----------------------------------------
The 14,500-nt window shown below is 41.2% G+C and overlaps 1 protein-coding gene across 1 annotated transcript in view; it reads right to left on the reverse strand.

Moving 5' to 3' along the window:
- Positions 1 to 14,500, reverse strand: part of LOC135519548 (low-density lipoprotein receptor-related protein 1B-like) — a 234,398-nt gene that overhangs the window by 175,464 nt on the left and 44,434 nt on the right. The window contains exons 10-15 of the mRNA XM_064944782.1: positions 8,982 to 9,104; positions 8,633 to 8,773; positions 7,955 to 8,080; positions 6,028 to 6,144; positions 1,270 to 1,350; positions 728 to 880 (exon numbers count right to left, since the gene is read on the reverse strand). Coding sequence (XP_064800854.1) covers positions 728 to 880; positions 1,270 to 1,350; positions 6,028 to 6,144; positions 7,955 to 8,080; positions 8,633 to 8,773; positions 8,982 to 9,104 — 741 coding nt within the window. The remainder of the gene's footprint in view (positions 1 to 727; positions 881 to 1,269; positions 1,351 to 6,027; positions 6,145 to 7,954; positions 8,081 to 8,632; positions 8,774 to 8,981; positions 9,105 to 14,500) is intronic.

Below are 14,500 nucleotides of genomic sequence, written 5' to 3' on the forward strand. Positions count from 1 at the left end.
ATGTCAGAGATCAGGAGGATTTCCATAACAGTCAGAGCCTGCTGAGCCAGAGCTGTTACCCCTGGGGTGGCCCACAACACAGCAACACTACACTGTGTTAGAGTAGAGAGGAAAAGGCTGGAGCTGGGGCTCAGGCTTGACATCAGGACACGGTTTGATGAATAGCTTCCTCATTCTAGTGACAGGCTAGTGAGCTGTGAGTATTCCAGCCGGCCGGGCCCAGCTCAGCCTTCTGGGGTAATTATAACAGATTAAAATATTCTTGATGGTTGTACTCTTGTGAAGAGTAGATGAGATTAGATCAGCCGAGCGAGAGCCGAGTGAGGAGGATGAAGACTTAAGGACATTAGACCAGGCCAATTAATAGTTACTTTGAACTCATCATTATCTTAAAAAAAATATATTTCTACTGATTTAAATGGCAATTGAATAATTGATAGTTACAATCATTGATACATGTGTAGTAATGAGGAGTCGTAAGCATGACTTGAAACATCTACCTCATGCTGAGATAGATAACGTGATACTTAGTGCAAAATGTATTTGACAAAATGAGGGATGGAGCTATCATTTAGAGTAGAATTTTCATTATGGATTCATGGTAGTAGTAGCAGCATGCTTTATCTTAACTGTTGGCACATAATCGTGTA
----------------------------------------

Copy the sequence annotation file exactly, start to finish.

The 14,500-nt window shown below is 41.2% G+C and overlaps 1 protein-coding gene across 1 annotated transcript in view; it reads right to left on the reverse strand.

Moving 5' to 3' along the window:
- Positions 1 to 14,500, reverse strand: part of LOC135519548 (low-density lipoprotein receptor-related protein 1B-like) — a 234,398-nt gene that overhangs the window by 175,464 nt on the left and 44,434 nt on the right. The window contains exons 10-15 of the mRNA XM_064944782.1: positions 8,982 to 9,104; positions 8,633 to 8,773; positions 7,955 to 8,080; positions 6,028 to 6,144; positions 1,270 to 1,350; positions 728 to 880 (exon numbers count right to left, since the gene is read on the reverse strand). Coding sequence (XP_064800854.1) covers positions 728 to 880; positions 1,270 to 1,350; positions 6,028 to 6,144; positions 7,955 to 8,080; positions 8,633 to 8,773; positions 8,982 to 9,104 — 741 coding nt within the window. The remainder of the gene's footprint in view (positions 1 to 727; positions 881 to 1,269; positions 1,351 to 6,027; positions 6,145 to 7,954; positions 8,081 to 8,632; positions 8,774 to 8,981; positions 9,105 to 14,500) is intronic.

Below are 14,500 nucleotides of genomic sequence, written 5' to 3' on the forward strand. Positions count from 1 at the left end.
ATGTCAGAGATCAGGAGGATTTCCATAACAGTCAGAGCCTGCTGAGCCAGAGCTGTTACCCCTGGGGTGGCCCACAACACAGCAACACTACACTGTGTTAGAGTAGAGAGGAAAAGGCTGGAGCTGGGGCTCAGGCTTGACATCAGGACACGGTTTGATGAATAGCTTCCTCATTCTAGTGACAGGCTAGTGAGCTGTGAGTATTCCAGCCGGCCGGGCCCAGCTCAGCCTTCTGGGGTAATTATAACAGATTAAAATATTCTTGATGGTTGTACTCTTGTGAAGAGTAGATGAGATTAGATCAGCCGAGCGAGAGCCGAGTGAGGAGGATGAAGACTTAAGGACATTAGACCAGGCCAATTAATAGTTACTTTGAACTCATCATTATCTTAAAAAAAATATATTTCTACTGATTTAAATGGCAATTGAATAATTGATAGTTACAATCATTGATACATGTGTAGTAATGAGGAGTCGTAAGCATGACTTGAAACATCTACCTCATGCTGAGATAGATAACGTGATACTTAGTGCAAAATGTATTTGACAAAATGAGGGATGGAGCTATCATTTAGAGTAGAATTTTCATTATGGATTCATGGTAGTAGTAGCAGCATGCTTTATCTTAACTGTTGGCACATAATCGTGTA